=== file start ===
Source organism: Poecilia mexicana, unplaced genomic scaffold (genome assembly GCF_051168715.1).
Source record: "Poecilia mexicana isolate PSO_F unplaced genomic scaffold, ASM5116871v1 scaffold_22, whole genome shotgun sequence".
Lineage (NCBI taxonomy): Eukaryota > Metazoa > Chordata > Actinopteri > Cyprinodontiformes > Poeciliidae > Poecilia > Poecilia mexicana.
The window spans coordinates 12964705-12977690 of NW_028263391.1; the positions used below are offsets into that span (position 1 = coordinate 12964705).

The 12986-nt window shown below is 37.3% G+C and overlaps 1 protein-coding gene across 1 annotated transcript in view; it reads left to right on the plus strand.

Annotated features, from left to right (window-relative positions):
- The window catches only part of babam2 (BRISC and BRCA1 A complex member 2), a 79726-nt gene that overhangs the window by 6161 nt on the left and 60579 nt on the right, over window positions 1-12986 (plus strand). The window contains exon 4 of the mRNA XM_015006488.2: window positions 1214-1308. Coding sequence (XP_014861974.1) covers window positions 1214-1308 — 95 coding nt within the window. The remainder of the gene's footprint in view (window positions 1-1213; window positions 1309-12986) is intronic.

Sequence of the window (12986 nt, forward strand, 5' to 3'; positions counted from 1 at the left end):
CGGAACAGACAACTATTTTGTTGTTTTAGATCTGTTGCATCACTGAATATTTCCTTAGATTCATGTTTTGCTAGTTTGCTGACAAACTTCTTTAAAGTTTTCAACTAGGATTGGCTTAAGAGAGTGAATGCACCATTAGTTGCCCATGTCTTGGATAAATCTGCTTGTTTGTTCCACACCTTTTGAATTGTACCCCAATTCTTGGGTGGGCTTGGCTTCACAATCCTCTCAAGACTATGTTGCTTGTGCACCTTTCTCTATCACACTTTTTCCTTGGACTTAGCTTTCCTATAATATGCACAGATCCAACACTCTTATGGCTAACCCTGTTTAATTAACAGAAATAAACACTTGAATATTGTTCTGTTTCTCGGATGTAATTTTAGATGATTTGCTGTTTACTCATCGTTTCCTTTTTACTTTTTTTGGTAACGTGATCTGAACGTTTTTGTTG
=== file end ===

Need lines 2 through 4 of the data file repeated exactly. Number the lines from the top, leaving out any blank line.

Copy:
Source record: "Poecilia mexicana isolate PSO_F unplaced genomic scaffold, ASM5116871v1 scaffold_22, whole genome shotgun sequence".
Lineage (NCBI taxonomy): Eukaryota > Metazoa > Chordata > Actinopteri > Cyprinodontiformes > Poeciliidae > Poecilia > Poecilia mexicana.
The window spans coordinates 12964705-12977690 of NW_028263391.1; the positions used below are offsets into that span (position 1 = coordinate 12964705).